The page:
Some conversations are difficult, but critical. This week, Sir Peter Gluckman, the Rt Hon Helen Clark, and Rob Fyfe released a short ‘conversation paper’ called Re-engaging New Zealand with the World.
Rather than saying how and when New Zealand’s borders could safely be re-opened, it instead opens the conversation with some important questions.
The pandemic is likely to persist for years. Nobody has a vaccine yet and scaling up vaccine production after one is developed will take years. Over half a million Kiwis live in Australia and have the right to return, and up to half a million more live in other parts of the world where the pandemic rages more furiously.
Building systems to let Kiwis return home safely – and at scale – is incredibly important.
The shift to military oversight of New Zealand’s managed isolation system will strengthen processes at the border. Running that process well matters. The US is adding coronavirus cases at a rate of knots; half a million Americans tested positive in the two weeks from 15-30 June – that’s about fifteen Americans for every ten thousand. Many more are likely undiagnosed. If ten thousand Kiwis return home from the US, perhaps fifteen might bring the bug with them.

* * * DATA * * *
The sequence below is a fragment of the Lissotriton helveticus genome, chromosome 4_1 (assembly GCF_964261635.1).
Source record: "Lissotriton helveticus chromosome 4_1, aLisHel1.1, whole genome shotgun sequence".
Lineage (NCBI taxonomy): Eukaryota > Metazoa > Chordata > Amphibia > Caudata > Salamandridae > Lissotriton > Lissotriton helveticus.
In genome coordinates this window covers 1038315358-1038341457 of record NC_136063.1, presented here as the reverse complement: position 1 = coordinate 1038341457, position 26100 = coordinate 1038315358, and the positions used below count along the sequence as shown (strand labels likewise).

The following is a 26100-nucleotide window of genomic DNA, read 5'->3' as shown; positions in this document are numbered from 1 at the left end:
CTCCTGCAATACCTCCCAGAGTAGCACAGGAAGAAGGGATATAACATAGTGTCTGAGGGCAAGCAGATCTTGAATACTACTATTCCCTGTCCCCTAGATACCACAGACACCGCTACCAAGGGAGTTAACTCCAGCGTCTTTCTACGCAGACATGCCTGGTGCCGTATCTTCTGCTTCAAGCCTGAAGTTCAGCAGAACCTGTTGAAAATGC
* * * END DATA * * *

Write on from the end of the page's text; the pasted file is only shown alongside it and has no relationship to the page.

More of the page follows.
It’s easy to cast conversations about the border into political narratives during an election campaign.
Those wanting safer process at the border that can scale up to meet the need are framed as prioritising growth over lives. But those processes are needed even if New Zealand never allowed a single non-citizen to enter the country.
Because the system cannot manage large numbers of returning Kiwis, immense hardship is imposed. Grandparents cannot visit their grandchildren. Families are separated. Important events are missed. And there seems little hope any of this will improve in a reasonable timeframe – or even making progress on important issues before the election.
The lack of capacity to handle more arrivals also puts critically important projects at risk. This past week, the Government has been trying to figure out how to allocate scare isolation spaces among overseas experts who are critical to the Government’s prioritised shovel-ready infrastructure projects. It leads to impossible trade-offs across which no Minister should have to adjudicate.
We need to be able to have these conversations, despite the election. We at the Initiative have been thinking hard about these issues. Stay tuned.